WP: Rabbi Youlus' Triple Sacrilege Holocaust-Torah-Fraud

The Washington Post exposes an unfortunate misguided fraud. The story does not merit attention based on the amount of money involved. A rabbi sold valid kosher torah scrolls to various congregations and buyers. They received their merchandise. It is doubtful that there was a prosecutable crime committed here or that any of the parties would want to press for such charges.

From the story it is clear that the rabbi mislead good honest religious Jews about the origins of the torah scrolls that he sold to them. He told them the scrolls were rescued by him (dramatically) from mysterious places associated with the Holocaust in Europe. When pressed for evidence to back up his stories, he has none.

What makes this act and its tale annoying to us - and we could use stronger terms but choose not to - is it's triple sacrilege. A holy rabbi misrepresents a holy torah with a story about the Holocaust, tragic events of martyrdom that have a certain holiness associated with them.

Where on the spectrum of fraud does this sit? We are less annoyed when a secular professor makes unfounded claims about how an archaeological find is related to Jesus so that he can obtain a $500,000 book deal. We are more annoyed by religious authorities who falsely claim to have sacred relics, like the shroud of Turin, and profit greatly from that. We are much more annoyed by rabbis other holy folk who outright commit brazen crimes under the cover of their sanctity.

Rabbi Youlus no doubt believes that he created a win-win situation by telling lies. He benefited with income and notoriety, and his buyer benefited by the feeling that they had obtained a dramatic holocaust relic.

Here is a segment from the WP story, "Rabbi to the Rescue: Menachem Youlus is called the Indiana Jones of Torah recovery and restoration. But there are doubts about his thrilling tales," by Martha Wexler and Jeff Lunden:
...Hantman also remembers Youlus telling her that her Westchester County congregation was receiving one of two Torahs from the mass grave. Youlus declines to explain how five parties believed they had one of these two Torahs. But Zitelman says: "There's a total of eight Torahs -- two that were in the mass grave and six that were from the general community. I don't know what Rabbi Youlus said specifically to anybody."

When Hantman hears about the mystically multiplying Torahs, she pauses and says she has to gather her thoughts: "I hope you've read 'To Kill a Mockingbird.' At the end, a truth is concealed for the better good of the community. ... If there is any deception going on ... also think about what he's done that's good." She wrestles with what she has heard. "Destroying this man, if he is guilty of what you suspect, may very well be in service of the truth but in disservice of a greater truth," Hantman says. What, for Hantman, is the greater truth? "The Jewish reverence for the past, for heritage and for those who suffered and died because of the Nazis."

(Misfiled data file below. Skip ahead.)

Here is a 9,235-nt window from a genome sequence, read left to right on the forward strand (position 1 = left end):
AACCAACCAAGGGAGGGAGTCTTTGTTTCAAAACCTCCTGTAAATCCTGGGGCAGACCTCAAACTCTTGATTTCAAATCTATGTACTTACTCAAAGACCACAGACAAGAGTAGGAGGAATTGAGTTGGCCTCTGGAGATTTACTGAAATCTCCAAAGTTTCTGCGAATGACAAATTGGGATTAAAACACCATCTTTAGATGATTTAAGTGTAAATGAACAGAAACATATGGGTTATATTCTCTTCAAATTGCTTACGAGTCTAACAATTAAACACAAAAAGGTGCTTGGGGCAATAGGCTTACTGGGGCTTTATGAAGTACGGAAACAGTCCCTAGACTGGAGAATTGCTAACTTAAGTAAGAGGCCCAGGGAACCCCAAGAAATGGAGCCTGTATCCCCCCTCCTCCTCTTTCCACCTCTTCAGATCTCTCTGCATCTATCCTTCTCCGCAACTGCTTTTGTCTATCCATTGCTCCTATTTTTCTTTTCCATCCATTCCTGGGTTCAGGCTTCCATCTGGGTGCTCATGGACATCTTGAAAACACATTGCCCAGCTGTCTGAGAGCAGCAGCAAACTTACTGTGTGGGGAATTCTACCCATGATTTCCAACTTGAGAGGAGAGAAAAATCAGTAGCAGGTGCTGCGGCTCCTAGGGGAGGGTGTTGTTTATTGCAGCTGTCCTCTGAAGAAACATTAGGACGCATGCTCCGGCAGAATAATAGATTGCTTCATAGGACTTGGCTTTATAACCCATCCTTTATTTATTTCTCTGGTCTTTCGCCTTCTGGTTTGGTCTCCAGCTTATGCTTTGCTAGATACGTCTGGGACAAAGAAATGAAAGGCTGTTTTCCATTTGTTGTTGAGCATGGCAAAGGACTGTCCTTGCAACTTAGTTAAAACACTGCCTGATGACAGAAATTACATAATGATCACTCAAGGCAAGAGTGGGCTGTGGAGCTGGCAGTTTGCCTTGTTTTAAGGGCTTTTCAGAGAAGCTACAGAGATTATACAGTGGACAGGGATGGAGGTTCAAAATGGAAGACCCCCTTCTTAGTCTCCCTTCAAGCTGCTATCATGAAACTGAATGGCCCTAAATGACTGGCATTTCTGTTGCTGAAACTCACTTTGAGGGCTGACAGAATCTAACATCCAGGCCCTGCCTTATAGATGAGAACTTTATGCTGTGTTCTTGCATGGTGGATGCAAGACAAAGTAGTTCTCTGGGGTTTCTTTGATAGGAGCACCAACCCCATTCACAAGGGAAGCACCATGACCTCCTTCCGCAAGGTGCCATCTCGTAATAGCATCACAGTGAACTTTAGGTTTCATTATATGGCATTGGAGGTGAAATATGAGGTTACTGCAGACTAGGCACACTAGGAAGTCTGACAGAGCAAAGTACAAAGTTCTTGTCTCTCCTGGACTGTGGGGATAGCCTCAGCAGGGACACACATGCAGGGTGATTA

Clark University professor Deborah Dwork, co-author of a history of Auschwitz, says she has an "allergic reaction" to the notion of a greater truth, because, she says, such tales can play into the hands of Holocaust deniers. For her, the historical record must be "absolutely crystal clear. Anything that deviates from that one whit does the memory of the Holocaust a huge disservice," she says.

So why have so many of Youlus's customers accepted his dramatic rescue stories without evidence? Is it because he carries the title "Rabbi"? Or is it because so many unimaginable things did happen during the Holocaust? Perhaps, as sociologist Samuel Heilman says: "There's a sensitivity because of Holocaust denial. If you say some stories aren't true, you may have to say that all stories are not true. So best not to touch on a sensitive topic." Heilman -- who has written numerous books about Jewish communities and is a professor at City University of New York -- suggests that some American Jews feel guilty: "They didn't manage to rescue the people, so they rescue the Torahs." Dwork has her own theory: "The loss was so devastating that we crave tales of survival."...more...

1 comment:

Unknown said...

I am the "nephew" referred to in the first paragraph of the Washington Post story.

Like my Uncle Bob, I can't agree with those who call Youlus's stories "Midrash," or say that they serve a greater truth. On the contrary, it seems that he makes them up himself to create a market, and to inflate the prices of the Torahs he acquires who knows how - probably on the Eastern European "gray market" he himself refers to. The story of "corrupt museum curators" rings true to me. I know that curators of archives in Belarus and elsewhere did the same thing with pages of census records that were of value to Western genealogists. No doubt these curators were underpaid - if they were paid at all after the fall of Communism - but that IMO does not excuse their crime: the deliberate erasure of history.

If Youlus's stories are untrue - and the Post article certainly raises that suspicion - then he himself is guilty of the same crime. How ironic that he claims to be doing just the opposite!